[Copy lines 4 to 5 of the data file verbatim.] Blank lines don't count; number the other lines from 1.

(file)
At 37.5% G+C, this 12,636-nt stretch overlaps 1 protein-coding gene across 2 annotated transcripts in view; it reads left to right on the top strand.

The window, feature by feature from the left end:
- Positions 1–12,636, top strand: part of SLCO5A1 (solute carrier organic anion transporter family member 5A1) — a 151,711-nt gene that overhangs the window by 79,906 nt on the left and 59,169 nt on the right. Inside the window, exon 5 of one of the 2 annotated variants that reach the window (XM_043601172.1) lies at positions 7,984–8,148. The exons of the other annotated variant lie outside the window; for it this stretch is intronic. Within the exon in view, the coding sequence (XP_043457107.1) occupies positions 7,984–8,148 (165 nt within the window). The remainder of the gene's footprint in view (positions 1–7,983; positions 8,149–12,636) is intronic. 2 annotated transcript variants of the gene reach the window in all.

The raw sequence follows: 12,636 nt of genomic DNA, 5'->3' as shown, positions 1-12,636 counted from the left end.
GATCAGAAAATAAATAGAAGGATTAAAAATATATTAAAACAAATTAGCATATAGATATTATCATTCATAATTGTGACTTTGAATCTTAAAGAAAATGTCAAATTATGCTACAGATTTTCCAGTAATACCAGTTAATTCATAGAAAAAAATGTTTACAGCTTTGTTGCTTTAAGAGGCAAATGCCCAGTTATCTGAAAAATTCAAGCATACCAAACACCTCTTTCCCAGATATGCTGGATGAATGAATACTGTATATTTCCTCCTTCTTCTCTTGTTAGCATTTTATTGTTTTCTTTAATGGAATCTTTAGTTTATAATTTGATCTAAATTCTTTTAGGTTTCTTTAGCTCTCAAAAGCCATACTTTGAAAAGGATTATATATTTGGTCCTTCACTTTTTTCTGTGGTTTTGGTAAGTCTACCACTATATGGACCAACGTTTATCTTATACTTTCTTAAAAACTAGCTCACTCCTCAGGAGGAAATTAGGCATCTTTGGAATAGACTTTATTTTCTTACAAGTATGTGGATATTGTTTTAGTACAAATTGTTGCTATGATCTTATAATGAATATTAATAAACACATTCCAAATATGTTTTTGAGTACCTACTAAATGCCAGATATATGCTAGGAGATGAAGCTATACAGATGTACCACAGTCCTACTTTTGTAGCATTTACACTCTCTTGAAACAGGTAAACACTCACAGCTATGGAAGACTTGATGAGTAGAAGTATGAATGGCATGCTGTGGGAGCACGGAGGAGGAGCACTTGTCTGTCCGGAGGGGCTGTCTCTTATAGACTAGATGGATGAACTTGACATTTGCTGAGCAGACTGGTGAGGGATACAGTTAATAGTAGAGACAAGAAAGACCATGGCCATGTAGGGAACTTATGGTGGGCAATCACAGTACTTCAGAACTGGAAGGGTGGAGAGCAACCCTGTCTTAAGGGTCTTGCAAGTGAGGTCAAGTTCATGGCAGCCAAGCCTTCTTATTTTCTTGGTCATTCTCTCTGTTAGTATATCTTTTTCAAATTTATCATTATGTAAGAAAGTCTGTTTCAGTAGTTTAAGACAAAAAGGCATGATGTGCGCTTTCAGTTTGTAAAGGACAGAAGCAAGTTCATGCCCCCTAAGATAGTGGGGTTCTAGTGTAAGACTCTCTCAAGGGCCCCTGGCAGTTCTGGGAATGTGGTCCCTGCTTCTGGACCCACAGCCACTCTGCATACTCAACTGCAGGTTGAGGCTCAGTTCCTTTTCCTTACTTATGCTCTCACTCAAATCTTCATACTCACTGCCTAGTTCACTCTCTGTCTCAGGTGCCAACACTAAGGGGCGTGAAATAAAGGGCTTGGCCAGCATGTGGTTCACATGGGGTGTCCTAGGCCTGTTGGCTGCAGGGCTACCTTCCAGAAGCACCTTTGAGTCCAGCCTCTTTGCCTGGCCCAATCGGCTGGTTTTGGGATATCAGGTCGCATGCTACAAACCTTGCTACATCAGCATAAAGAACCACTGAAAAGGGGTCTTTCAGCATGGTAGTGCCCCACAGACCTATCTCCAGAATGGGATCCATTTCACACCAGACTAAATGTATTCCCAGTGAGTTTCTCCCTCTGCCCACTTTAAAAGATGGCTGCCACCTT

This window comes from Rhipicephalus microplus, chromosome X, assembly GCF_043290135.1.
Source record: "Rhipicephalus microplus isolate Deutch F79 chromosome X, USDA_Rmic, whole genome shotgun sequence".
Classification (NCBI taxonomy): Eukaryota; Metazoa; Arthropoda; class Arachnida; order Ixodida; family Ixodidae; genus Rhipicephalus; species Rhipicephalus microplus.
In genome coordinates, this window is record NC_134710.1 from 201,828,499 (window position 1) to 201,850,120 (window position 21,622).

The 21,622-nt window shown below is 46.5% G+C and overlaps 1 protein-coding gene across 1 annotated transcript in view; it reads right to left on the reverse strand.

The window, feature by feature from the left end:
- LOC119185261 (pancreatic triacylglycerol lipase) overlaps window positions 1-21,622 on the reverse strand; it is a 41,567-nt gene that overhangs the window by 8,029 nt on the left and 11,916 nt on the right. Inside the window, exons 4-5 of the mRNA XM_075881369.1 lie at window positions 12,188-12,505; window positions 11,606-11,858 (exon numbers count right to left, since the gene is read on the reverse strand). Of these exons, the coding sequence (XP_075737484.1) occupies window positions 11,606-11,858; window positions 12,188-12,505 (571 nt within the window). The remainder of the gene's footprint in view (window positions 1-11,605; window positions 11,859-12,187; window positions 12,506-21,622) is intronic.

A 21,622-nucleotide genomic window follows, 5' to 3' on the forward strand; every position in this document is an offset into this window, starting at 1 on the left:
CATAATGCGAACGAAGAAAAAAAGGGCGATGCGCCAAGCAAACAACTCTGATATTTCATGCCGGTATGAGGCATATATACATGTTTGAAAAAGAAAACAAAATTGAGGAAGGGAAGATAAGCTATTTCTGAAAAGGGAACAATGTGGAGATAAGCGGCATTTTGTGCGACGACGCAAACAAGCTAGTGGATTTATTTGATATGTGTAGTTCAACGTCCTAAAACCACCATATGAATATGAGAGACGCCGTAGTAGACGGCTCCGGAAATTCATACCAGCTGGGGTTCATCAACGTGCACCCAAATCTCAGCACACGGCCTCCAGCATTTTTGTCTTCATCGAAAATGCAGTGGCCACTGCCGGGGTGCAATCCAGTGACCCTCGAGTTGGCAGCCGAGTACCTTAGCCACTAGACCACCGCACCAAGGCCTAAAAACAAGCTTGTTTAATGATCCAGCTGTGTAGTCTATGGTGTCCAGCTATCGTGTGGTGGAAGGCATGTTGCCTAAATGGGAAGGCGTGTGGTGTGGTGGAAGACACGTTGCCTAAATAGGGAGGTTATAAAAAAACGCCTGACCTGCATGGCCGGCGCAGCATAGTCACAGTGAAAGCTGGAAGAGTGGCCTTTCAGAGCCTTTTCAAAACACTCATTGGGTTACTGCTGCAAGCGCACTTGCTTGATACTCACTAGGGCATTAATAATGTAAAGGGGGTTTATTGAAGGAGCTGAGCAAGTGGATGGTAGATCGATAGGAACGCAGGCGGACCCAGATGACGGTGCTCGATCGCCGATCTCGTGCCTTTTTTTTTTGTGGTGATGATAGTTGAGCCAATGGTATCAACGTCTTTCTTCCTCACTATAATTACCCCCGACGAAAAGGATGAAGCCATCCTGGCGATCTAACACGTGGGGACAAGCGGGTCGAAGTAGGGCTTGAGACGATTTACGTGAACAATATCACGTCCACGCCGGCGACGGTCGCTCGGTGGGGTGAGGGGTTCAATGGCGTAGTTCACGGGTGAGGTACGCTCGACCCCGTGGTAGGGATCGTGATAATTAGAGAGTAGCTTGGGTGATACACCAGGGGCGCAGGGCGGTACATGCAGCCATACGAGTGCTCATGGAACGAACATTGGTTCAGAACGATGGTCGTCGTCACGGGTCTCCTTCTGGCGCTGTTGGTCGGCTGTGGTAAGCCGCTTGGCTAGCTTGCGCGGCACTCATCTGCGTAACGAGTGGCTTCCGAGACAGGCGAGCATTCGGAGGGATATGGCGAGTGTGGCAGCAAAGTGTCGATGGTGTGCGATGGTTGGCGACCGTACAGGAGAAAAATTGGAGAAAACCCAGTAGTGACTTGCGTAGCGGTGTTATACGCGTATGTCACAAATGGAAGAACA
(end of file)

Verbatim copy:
The raw sequence follows: 12,636 nt of genomic DNA, 5'->3' as shown, positions 1-12,636 counted from the left end.
GATCAGAAAATAAATAGAAGGATTAAAAATATATTAAAACAAATTAGCATATAGATATTATCATTCATAATTGTGACTTTGAATCTTAAAGAAAATGTCAAATTATGCTACAGATTTTCCAGTAATACCAGTTAATTCATAGAAAAAAATGTTTACAGCTTTGTTGCTTTAAGAGGCAAATGCCCAGTTATCTGAAAAATTCAAGCATACCAAACACCTCTTTCCCAGATATGCTGGATGAATGAATACTGTATATTTCCTCCTTCTTCTCTTGTTAGCATTTTATTGTTTTCTTTAATGGAATCTTTAGTTTATAATTTGATCTAAATTCTTTTAGGTTTCTTTAGCTCTCAAAAGCCATACTTTGAAAAGGATTATATATTTGGTCCTTCACTTTTTTCTGTGGTTTTGGTAAGTCTACCACTATATGGACCAACGTTTATCTTATACTTTCTTAAAAACTAGCTCACTCCTCAGGAGGAAATTAGGCATCTTTGGAATAGACTTTATTTTCTTACAAGTATGTGGATATTGTTTTAGTACAAATTGTTGCTATGATCTTATAATGAATATTAATAAACACATTCCAAATATGTTTTTGAGTACCTACTAAATGCCAGATATATGCTAGGAGATGAAGCTATACAGATGTACCACAGTCCTACTTTTGTAGCATTTACACTCTCTTGAAACAGGTAAACACTCACAGCTATGGAAGACTTGATGAGTAGAAGTATGAATGGCATGCTGTGGGAGCACGGAGGAGGAGCACTTGTCTGTCCGGAGGGGCTGTCTCTTATAGACTAGATGGATGAACTTGACATTTGCTGAGCAGACTGGTGAGGGATACAGTTAATAGTAGAGACAAGAAAGACCATGGCCATGTAGGGAACTTATGGTGGGCAATCACAGTACTTCAGAACTGGAAGGGTGGAGAGCAACCCTGTCTTAAGGGTCTTGCAAGTGAGGTCAAGTTCATGGCAGCCAAGCCTTCTTATTTTCTTGGTCATTCTCTCTGTTAGTATATCTTTTTCAAATTTATCATTATGTAAGAAAGTCTGTTTCAGTAGTTTAAGACAAAAAGGCATGATGTGCGCTTTCAGTTTGTAAAGGACAGAAGCAAGTTCATGCCCCCTAAGATAGTGGGGTTCTAGTGTAAGACTCTCTCAAGGGCCCCTGGCAGTTCTGGGAATGTGGTCCCTGCTTCTGGACCCACAGCCACTCTGCATACTCAACTGCAGGTTGAGGCTCAGTTCCTTTTCCTTACTTATGCTCTCACTCAAATCTTCATACTCACTGCCTAGTTCACTCTCTGTCTCAGGTGCCAACACTAAGGGGCGTGAAATAAAGGGCTTGGCCAGCATGTGGTTCACATGGGGTGTCCTAGGCCTGTTGGCTGCAGGGCTACCTTCCAGAAGCACCTTTGAGTCCAGCCTCTTTGCCTGGCCCAATCGGCTGGTTTTGGGATATCAGGTCGCATGCTACAAACCTTGCTACATCAGCATAAAGAACCACTGAAAAGGGGTCTTTCAGCATGGTAGTGCCCCACAGACCTATCTCCAGAATGGGATCCATTTCACACCAGACTAAATGTATTCCCAGTGAGTTTCTCCCTCTGCCCACTTTAAAAGATGGCTGCCACCTT